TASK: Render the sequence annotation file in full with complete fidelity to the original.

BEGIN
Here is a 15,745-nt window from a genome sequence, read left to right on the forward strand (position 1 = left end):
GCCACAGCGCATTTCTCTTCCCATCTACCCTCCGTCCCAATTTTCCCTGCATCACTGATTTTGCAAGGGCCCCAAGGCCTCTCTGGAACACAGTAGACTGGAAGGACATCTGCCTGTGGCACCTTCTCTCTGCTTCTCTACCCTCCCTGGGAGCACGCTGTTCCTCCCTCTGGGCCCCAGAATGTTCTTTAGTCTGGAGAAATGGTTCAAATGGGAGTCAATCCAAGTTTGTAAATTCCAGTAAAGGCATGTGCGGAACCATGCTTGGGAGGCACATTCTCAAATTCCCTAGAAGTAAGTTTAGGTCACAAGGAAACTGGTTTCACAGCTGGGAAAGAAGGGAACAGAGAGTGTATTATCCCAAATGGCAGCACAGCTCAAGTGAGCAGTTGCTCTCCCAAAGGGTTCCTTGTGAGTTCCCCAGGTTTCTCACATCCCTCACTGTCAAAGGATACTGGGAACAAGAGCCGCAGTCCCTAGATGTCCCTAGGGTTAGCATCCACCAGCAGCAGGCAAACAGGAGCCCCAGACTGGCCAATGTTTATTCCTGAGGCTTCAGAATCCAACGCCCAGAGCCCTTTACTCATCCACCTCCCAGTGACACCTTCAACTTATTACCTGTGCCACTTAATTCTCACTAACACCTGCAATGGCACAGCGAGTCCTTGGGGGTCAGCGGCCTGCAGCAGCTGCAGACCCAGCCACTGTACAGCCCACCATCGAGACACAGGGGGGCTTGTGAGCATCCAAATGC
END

Here is a 15,745-nt window from a genome sequence, read left to right on the forward strand (position 1 = left end):
GCCACAGCGCATTTCTCTTCCCATCTACCCTCCGTCCCAATTTTCCCTGCATCACTGATTTTGCAAGGGCCCCAAGGCCTCTCTGGAACACAGTAGACTGGAAGGACATCTGCCTGTGGCACCTTCTCTCTGCTTCTCTACCCTCCCTGGGAGCACGCTGTTCCTCCCTCTGGGCCCCAGAATGTTCTTTAGTCTGGAGAAATGGTTCAAATGGGAGTCAATCCAAGTTTGTAAATTCCAGTAAAGGCATGTGCGGAACCATGCTTGGGAGGCACATTCTCAAATTCCCTAGAAGTAAGTTTAGGTCACAAGGAAACTGGTTTCACAGCTGGGAAAGAAGGGAACAGAGAGTGTATTATCCCAAATGGCAGCACAGCTCAAGTGAGCAGTTGCTCTCCCAAAGGGTTCCTTGTGAGTTCCCCAGGTTTCTCACATCCCTCACTGTCAAAGGATACTGGGAACAAGAGCCGCAGTCCCTAGATGTCCCTAGGGTTAGCATCCACCAGCAGCAGGCAAACAGGAGCCCCAGACTGGCCAATGTTTATTCCTGAGGCTTCAGAATCCAACGCCCAGAGCCCTTTACTCATCCACCTCCCAGTGACACCTTCAACTTATTACCTGTGCCACTTAATTCTCACTAACACCTGCAATGGCACAGCGAGTCCTTGGGGGTCAGCGGCCTGCAGCAGCTGCAGACCCAGCCACTGTACAGCCCACCATCGAGACACAGGGGGGCTTGTGAGCATCCAAATGC